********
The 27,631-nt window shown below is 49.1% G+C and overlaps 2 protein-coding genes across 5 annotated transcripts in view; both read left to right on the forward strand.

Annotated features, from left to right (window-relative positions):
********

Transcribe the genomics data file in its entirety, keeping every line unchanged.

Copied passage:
The 27,631-nt window shown below is 49.1% G+C and overlaps 2 protein-coding genes across 5 annotated transcripts in view; both read left to right on the forward strand.

Annotated features, from left to right (window-relative positions):